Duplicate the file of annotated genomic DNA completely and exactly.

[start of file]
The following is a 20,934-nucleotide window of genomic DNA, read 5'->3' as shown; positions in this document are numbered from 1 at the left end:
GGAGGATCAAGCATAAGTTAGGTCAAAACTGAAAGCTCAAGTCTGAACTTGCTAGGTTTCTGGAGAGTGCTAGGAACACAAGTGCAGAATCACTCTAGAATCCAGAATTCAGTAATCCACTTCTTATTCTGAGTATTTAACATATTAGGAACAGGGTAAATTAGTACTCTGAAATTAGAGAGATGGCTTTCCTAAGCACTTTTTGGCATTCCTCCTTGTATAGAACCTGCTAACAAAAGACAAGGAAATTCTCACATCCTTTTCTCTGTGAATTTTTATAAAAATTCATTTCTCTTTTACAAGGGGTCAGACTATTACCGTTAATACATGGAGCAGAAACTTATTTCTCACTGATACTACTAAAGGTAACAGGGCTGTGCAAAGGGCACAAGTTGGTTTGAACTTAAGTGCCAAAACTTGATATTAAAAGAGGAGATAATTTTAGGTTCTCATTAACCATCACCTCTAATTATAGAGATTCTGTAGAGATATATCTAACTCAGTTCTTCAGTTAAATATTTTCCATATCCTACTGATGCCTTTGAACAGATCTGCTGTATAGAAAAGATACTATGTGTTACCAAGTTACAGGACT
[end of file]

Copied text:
The following is a 20,934-nucleotide window of genomic DNA, read 5'->3' as shown; positions in this document are numbered from 1 at the left end:
GGAGGATCAAGCATAAGTTAGGTCAAAACTGAAAGCTCAAGTCTGAACTTGCTAGGTTTCTGGAGAGTGCTAGGAACACAAGTGCAGAATCACTCTAGAATCCAGAATTCAGTAATCCACTTCTTATTCTGAGTATTTAACATATTAGGAACAGGGTAAATTAGTACTCTGAAATTAGAGAGATGGCTTTCCTAAGCACTTTTTGGCATTCCTCCTTGTATAGAACCTGCTAACAAAAGACAAGGAAATTCTCACATCCTTTTCTCTGTGAATTTTTATAAAAATTCATTTCTCTTTTACAAGGGGTCAGACTATTACCGTTAATACATGGAGCAGAAACTTATTTCTCACTGATACTACTAAAGGTAACAGGGCTGTGCAAAGGGCACAAGTTGGTTTGAACTTAAGTGCCAAAACTTGATATTAAAAGAGGAGATAATTTTAGGTTCTCATTAACCATCACCTCTAATTATAGAGATTCTGTAGAGATATATCTAACTCAGTTCTTCAGTTAAATATTTTCCATATCCTACTGATGCCTTTGAACAGATCTGCTGTATAGAAAAGATACTATGTGTTACCAAGTTACAGGACT